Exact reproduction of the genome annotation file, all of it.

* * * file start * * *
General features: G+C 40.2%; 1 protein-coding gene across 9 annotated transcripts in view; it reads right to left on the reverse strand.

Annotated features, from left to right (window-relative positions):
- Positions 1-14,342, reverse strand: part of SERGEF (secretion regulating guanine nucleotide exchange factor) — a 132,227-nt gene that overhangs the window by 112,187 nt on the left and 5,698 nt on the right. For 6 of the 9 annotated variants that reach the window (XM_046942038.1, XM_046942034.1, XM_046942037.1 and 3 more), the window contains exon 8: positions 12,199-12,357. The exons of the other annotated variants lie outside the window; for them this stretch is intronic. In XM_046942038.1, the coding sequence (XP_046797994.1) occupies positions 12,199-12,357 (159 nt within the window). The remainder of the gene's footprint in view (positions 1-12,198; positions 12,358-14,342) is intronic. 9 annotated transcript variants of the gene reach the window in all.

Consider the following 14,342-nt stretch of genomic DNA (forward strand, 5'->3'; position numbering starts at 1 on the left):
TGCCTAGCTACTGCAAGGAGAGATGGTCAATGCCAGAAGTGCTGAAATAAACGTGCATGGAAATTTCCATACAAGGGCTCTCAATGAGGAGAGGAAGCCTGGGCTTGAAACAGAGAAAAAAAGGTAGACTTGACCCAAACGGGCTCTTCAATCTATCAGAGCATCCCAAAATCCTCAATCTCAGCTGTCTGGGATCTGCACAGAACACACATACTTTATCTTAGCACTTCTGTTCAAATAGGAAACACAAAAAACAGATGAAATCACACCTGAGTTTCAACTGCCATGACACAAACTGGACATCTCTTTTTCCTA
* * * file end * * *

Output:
General features: G+C 40.2%; 1 protein-coding gene across 9 annotated transcripts in view; it reads right to left on the reverse strand.

Annotated features, from left to right (window-relative positions):
- Positions 1-14,342, reverse strand: part of SERGEF (secretion regulating guanine nucleotide exchange factor) — a 132,227-nt gene that overhangs the window by 112,187 nt on the left and 5,698 nt on the right. For 6 of the 9 annotated variants that reach the window (XM_046942038.1, XM_046942034.1, XM_046942037.1 and 3 more), the window contains exon 8: positions 12,199-12,357. The exons of the other annotated variants lie outside the window; for them this stretch is intronic. In XM_046942038.1, the coding sequence (XP_046797994.1) occupies positions 12,199-12,357 (159 nt within the window). The remainder of the gene's footprint in view (positions 1-12,198; positions 12,358-14,342) is intronic. 9 annotated transcript variants of the gene reach the window in all.

Consider the following 14,342-nt stretch of genomic DNA (forward strand, 5'->3'; position numbering starts at 1 on the left):
TGCCTAGCTACTGCAAGGAGAGATGGTCAATGCCAGAAGTGCTGAAATAAACGTGCATGGAAATTTCCATACAAGGGCTCTCAATGAGGAGAGGAAGCCTGGGCTTGAAACAGAGAAAAAAAGGTAGACTTGACCCAAACGGGCTCTTCAATCTATCAGAGCATCCCAAAATCCTCAATCTCAGCTGTCTGGGATCTGCACAGAACACACATACTTTATCTTAGCACTTCTGTTCAAATAGGAAACACAAAAAACAGATGAAATCACACCTGAGTTTCAACTGCCATGACACAAACTGGACATCTCTTTTTCCTA